asked Her Majesty's Government:Whether they have reached any decisions on the Civil Aviation Authority's advice on Air

Traffic Distribution in the London Area (CAP 522).

The Parliamentary Under-Secretary of State, Department of Transport
(The Earl of Caithness)

The Secretary of State for Transport has today written to Mr. Christopher Tugendhat, Chairman of the CAA, responding to the authority's advice and indicating those traffic distribution rules which he proposes to make as soon as Section 31 of the Airports Act 1986 comes into force. Copies of the letter have been placed in the Library.

Hazardous Waste: Inspectorate's Report

asked Her Majesty's Government:When they will publish the second report of the Hazardous Waste Inspectorate.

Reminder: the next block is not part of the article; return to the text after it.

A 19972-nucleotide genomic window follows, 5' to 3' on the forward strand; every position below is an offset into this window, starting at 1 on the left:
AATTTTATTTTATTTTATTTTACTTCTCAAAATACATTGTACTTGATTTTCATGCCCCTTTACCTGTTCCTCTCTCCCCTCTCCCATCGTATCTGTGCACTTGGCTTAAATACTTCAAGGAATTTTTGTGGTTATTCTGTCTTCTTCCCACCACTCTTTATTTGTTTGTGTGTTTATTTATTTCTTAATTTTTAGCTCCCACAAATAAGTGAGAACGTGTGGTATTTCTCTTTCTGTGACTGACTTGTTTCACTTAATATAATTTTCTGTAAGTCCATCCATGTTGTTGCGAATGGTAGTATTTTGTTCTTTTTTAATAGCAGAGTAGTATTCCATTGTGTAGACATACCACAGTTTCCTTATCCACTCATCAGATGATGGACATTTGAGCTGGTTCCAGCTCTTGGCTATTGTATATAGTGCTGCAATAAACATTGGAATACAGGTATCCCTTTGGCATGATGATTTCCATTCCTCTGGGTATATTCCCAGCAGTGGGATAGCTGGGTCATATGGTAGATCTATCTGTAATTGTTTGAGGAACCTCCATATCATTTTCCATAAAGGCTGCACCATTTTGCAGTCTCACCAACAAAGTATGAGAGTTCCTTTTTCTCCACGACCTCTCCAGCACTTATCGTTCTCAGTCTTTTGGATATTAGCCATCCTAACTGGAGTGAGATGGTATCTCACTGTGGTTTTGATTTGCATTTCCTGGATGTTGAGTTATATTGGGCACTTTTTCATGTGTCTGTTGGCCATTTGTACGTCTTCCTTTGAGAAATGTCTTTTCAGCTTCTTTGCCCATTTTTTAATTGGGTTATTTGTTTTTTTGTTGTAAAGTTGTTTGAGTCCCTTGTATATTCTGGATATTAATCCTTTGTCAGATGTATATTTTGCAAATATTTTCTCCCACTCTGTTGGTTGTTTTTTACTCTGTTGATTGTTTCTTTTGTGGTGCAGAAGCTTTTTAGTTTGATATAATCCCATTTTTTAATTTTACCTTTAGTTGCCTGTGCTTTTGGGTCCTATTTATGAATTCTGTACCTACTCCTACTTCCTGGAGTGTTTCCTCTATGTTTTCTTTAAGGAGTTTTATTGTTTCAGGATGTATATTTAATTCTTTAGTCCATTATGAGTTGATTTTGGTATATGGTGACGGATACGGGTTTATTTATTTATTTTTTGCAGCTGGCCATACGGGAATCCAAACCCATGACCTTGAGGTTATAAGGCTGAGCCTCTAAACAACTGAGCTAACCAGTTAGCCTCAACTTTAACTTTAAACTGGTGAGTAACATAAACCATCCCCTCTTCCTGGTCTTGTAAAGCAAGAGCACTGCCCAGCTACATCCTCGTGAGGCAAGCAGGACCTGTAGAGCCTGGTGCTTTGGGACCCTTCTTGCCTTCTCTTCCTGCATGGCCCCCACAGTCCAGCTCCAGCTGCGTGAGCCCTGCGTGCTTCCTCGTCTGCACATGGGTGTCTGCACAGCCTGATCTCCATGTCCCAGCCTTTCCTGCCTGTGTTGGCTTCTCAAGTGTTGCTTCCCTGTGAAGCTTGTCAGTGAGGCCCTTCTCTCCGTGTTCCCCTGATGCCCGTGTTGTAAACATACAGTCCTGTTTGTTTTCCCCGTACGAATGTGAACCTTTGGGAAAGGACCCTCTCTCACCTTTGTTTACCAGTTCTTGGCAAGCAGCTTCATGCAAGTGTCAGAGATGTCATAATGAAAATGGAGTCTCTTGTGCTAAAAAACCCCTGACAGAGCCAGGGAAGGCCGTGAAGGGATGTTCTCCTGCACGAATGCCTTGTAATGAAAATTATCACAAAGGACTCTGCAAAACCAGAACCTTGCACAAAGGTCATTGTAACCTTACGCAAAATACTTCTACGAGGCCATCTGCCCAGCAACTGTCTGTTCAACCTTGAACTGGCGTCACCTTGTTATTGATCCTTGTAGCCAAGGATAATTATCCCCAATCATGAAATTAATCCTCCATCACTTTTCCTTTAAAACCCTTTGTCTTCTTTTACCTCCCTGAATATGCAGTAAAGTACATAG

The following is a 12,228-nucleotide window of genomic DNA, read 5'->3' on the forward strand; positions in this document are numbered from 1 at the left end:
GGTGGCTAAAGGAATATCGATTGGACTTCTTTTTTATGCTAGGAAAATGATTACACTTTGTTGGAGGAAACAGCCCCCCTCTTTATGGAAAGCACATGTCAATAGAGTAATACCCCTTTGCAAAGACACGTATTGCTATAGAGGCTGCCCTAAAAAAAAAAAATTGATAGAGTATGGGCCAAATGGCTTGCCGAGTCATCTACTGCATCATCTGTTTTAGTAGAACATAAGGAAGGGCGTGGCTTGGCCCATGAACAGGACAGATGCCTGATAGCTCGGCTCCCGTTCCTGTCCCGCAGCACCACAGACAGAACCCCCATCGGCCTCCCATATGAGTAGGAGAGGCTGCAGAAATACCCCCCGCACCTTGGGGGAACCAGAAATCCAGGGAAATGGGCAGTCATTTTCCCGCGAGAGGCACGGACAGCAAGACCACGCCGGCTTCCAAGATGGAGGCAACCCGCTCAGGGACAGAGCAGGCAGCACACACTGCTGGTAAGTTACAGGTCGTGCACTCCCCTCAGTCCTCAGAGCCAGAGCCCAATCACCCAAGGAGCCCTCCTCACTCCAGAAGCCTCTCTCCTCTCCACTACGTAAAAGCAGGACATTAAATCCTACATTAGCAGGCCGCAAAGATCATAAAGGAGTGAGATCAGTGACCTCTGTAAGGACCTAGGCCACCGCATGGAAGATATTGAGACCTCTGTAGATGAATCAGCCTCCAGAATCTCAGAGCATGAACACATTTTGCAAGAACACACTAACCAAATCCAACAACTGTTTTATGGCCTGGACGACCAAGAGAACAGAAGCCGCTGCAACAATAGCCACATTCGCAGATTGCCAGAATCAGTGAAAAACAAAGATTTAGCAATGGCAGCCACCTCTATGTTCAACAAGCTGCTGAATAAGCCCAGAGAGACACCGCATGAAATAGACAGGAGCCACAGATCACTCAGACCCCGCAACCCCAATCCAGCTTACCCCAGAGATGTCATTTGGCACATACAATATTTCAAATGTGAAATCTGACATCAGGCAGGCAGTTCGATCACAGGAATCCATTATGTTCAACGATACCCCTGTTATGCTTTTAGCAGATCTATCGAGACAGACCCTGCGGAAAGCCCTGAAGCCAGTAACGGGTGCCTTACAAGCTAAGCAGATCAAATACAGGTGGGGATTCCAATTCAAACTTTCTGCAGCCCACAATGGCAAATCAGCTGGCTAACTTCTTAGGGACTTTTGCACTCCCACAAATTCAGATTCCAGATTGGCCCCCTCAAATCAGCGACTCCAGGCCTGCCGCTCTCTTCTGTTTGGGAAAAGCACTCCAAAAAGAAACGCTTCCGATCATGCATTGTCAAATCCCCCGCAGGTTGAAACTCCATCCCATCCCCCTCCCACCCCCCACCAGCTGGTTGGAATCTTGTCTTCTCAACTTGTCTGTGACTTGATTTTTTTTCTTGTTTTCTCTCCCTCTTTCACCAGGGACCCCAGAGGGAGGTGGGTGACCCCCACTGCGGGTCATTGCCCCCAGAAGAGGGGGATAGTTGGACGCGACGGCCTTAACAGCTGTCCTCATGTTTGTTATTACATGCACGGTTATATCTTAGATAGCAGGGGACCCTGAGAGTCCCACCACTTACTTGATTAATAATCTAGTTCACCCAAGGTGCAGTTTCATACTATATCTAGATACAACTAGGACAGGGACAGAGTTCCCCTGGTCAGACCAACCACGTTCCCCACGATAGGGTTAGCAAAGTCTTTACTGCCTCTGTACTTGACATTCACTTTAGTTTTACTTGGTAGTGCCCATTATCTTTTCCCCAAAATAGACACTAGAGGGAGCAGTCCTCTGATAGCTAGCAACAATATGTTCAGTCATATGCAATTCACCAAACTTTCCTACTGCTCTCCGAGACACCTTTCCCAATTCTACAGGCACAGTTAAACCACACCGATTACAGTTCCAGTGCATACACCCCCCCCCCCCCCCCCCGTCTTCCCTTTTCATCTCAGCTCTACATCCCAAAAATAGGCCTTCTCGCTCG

The second report of the Hazardous Waste Inspectorate has been published today. Copies have been placed in the Libraries of both Houses. The report is concerned with the standards achieved in the disposal of hazardous wastes for the year ending 31st March 1986. While in general terms the report reiterates the critical message of the inspectorate's 1985 report, repeating and further detailing the observations of widely differing standards of disposal site licensing, operation and inspection across the country, it also notes some encouraging improvements.The report extends the inspectorate's observations of disparate operational and control standards to sites operated by waste producers, and comments favourably on standards of waste management in the very small number of Crown establishments which have been visited by the inspectorate.In noting improvements which have occurred, the report draws attention both to operational improvements at some of the worst sites upon which the inspectorate previously reported, and to the encouraging moves by some waste disposal authorities in the deployment of additional resources to this important aspect of their duties.The report details specific incidents where the technical guidance on best practice issued by my department's series of Waste Management Papers has been disregarded without, apparently, breaching disposal site licence conditions and calls, therefore, for clearer definition of the best practicable environmental option for the disposal of certain waste streams, together with the revision of site licensing guidance provided by my department. Drawing upon those examples and upon its preliminary review of disposal site licence conditions for a number of major landfill disposal sites, the Hazardous Waste Inspectorate also advocates improved standards of landfill site licensing. In particular, it calls for clearer definition of the types and quantities of wastes acceptable at landfill sites, for improved monitoring and for more care to be taken in ensuring that the conditions imposed upon licences or local authority resolutions are enforceable.The Government welcome the signs of improvement recorded by the inspectorate as an indication of what can be achieved within the existing statute. However, higher standards must be consistently achieved across the country in future and the Government announced their intention to introduce tougher waste management controls on 10th December 1985. These proposals are in an advanced stage of preparation before being put out to consultation. We are convinced that these, together with the revision of guidance on disposal site licensing, will further secure the improvements which are needed in standards of waste management.